One of the most overlooked aspects of implementing a new on-premise or cloud-based software solution is the integration with existing systems. For example, just because your business processes automation solution integrates well with your ERP, doesn’t mean it’s plug and play and instant success. No matter how well-thought out the solution is, mistakes in the integration stage can tank the implementation.
There are three common mistakes companies make during the integration phase of a new solution implementation. Luckily, with a little forethought, these pitfalls can be avoided.
1. You and your provider are speaking in bits and bytes
Problem: When speaking with customers, too many providers either forget they’re not speaking with other software developers or think that rattling off incomprehensible jargon will make them sound more valuable. If your solution vendor is only talking technology to you, you’re missing half of the success equation. A successful integration isn’t just about ones and zeros. It’s about people.
Solution: Make sure your provider understands how you work. What processes are in place? Where are the skills gaps? What aspects of the integration make you anxious? If you go to the table with a clear idea of the operational piece, it will be easier for you and the vendor to get on the same page to ensure that every aspect has been thought through before the integration actually takes place. Work together to affect a change management process that ensures your employees are comfortable using the new solution and integration with existing solutions.
2. You don’t know who has the legacy system knowledge
Problem: Many small to midsize companies contract with outside consultants to install their ERP. In many cases, the consultant sets up the system, trains employees in basic functions and then walks away without leaving anyone with substantive knowledge of how the system works behind-the-scenes. Down the road when you want to integrate sales order processing or accounts payable automation solutions into your ERP, you might be stymied by a lack of institutional knowledge on things like customizations or integration with other systems. Then you’ll have to continually go back to the consultant in order to make any real changes. Essentially, you’re tied to the contractor in perpetuity for any changes or modifications. This might be great for the original vendor, but it’s bad news for you and your implementation.
Solution: Early identification of any knowledge gaps is key to a successful integration. You don’t want an unexpected stall in an otherwise smooth process because you have to go track down someone with knowledge of the existing system. Identify whether or not you have an in-house systems expert in the beginning stages of the project, and make them available to talk to your new provider on all integration elements. If that person doesn’t exist, you’ll need to track down the original contractor, and that could take time. There’s not a magic bullet solution for the unwitting ignorance problem. It requires research, and it’s better to start on this process early on than in the midst of your integration.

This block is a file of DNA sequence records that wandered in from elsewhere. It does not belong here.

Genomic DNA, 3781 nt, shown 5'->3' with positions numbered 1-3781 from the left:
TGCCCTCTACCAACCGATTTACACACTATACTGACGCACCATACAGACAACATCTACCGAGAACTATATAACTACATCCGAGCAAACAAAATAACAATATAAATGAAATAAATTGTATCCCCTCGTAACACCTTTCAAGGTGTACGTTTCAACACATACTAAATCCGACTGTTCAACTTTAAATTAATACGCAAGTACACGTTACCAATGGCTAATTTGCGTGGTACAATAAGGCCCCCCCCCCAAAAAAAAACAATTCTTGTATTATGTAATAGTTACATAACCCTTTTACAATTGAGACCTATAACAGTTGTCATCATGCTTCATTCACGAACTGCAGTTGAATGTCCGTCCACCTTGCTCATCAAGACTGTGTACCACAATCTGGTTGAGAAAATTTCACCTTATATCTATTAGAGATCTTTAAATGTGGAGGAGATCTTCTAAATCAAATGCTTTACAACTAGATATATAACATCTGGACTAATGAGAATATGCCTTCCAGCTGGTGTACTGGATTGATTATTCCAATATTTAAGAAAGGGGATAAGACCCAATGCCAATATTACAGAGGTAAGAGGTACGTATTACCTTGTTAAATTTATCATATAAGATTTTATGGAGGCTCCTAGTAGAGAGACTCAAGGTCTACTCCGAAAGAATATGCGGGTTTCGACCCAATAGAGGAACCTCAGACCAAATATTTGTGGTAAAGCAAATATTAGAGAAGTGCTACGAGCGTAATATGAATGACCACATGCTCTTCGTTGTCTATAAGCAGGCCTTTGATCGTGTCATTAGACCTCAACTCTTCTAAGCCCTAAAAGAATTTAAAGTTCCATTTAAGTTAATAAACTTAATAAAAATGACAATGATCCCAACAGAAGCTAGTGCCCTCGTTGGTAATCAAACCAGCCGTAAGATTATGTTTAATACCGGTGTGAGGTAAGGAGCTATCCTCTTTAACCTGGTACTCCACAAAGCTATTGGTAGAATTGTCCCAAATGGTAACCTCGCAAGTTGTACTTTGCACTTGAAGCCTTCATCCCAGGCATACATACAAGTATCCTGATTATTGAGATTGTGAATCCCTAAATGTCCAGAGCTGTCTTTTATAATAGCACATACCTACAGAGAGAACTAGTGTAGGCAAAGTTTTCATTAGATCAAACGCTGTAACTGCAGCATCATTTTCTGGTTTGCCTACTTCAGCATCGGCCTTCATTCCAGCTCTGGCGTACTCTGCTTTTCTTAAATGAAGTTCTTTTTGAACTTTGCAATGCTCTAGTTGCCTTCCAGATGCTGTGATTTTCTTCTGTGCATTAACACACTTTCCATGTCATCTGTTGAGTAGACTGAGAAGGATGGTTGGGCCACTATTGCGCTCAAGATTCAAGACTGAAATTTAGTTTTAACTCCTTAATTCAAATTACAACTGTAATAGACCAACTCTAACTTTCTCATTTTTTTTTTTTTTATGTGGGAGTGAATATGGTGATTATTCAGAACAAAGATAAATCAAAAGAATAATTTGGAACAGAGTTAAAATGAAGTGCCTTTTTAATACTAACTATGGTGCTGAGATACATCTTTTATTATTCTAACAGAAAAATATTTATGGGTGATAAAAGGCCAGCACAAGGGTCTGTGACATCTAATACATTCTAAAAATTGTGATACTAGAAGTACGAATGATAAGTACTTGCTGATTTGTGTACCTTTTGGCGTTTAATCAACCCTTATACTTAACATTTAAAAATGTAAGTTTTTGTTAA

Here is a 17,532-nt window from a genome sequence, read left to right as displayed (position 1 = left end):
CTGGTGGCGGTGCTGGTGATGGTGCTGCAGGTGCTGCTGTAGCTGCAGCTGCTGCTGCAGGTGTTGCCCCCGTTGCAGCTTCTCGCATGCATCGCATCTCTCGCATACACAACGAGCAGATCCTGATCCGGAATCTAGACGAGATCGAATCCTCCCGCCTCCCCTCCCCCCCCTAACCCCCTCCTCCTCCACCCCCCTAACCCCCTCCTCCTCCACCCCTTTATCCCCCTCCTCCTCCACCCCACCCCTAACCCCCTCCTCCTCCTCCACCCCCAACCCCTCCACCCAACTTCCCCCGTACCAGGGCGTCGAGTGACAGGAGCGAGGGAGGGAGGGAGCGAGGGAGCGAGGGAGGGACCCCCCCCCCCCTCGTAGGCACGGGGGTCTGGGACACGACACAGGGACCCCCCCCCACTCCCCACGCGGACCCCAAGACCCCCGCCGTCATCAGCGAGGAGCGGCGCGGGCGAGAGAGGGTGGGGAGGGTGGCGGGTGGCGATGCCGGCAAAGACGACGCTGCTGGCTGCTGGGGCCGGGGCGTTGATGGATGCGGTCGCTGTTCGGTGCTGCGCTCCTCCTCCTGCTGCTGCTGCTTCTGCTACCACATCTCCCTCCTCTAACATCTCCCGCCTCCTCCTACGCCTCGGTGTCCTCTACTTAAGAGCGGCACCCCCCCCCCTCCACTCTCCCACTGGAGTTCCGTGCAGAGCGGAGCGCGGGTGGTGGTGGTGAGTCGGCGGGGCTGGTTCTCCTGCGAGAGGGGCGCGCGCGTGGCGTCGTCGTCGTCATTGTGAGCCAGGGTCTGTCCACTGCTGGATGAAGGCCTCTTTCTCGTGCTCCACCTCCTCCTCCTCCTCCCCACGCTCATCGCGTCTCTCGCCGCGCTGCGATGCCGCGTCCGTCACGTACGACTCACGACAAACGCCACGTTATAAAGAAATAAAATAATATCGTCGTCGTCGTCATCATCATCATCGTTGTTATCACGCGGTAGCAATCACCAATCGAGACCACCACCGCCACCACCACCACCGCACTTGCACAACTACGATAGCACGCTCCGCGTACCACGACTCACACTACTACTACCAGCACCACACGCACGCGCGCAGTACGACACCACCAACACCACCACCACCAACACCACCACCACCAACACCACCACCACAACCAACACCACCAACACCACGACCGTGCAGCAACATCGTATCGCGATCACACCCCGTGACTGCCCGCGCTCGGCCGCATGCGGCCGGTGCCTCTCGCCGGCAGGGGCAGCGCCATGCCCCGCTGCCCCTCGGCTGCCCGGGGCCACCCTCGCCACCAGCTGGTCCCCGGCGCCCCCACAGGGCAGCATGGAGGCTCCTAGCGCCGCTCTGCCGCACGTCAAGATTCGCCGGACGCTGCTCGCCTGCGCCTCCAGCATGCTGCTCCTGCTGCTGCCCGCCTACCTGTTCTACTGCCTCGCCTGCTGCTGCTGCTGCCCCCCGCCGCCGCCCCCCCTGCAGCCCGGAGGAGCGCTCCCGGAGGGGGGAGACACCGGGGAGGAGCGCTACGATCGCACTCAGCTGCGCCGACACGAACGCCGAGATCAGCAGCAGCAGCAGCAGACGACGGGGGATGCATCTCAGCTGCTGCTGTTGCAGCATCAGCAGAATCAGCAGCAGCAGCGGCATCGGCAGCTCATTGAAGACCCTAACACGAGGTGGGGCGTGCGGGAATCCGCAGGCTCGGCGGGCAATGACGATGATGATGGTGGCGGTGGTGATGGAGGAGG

3. You don’t actively manage user adoption
Problem: It doesn’t matter how pristine the solution you’re presented with is. If your employees are working around it because no one has held their hands through the integration piece, it isn’t going to provide a lot of value. The most important element to a successful integration is developing and implementing a thorough change management process.
Solution: Ensure the executive team understands that their sponsorship is vital not just during the implementation, but also on an ongoing basis. And it’s critical that they do more than mandate adoption. Encourage them to patiently explain the reasoning behind the new system, how it will benefit end users and what support they can expect along the way. One simple way to do this is to follow the ADKAR process developed by change management training provider Prosci:
- Awareness: Don’t let employees be surprised by any phase of the integration. Make sure they’re in the loop as each new piece becomes live.
- Desire: You’ll maximize adoption if you can show specific examples of how the new system will improve the lives of users. Show them what’s in it for them and give them reasons to be excited.
- Knowledge: Nothing will doom user adoption more than a lack of reference material. If users don’t have the ability to quickly find answers when they get confused, then frustration will win out over a desire to learn the system.
- Ability: Both initial and ongoing training is necessary for users to gain the hand-on skills they need to navigate the new system.
- Reinforcement: Neither you nor the executive team can just walk away once the system goes live. Continually reevaluate adoption rates and inefficiencies, tweaking for optimal performance on an ongoing basis. Ensure executives continue to actively encourage employees to use the new system.
Don’t sabotage your whole implementation by not actively managing the integration phase. With a little forethought and plenty of management support, you’ll ensure that your integration melds into a powerful new solution that your users find just as brilliant as those who bought off on the idea in the first place.
About the author
Ben Braun is Director of Services for Esker Americas, a worldwide leader in cloud-based document process software. Esker has worked with dozens of clients in the food and beverage industry including Farmland, Bel Brands, Dr. Pepper Snapple, and Agua Mineral San Benedetto to successfully integrate order processing, accounts receivable, accounts payable and purchasing automation solutions into ERP systems including SAP and Microsoft Dynamics AX.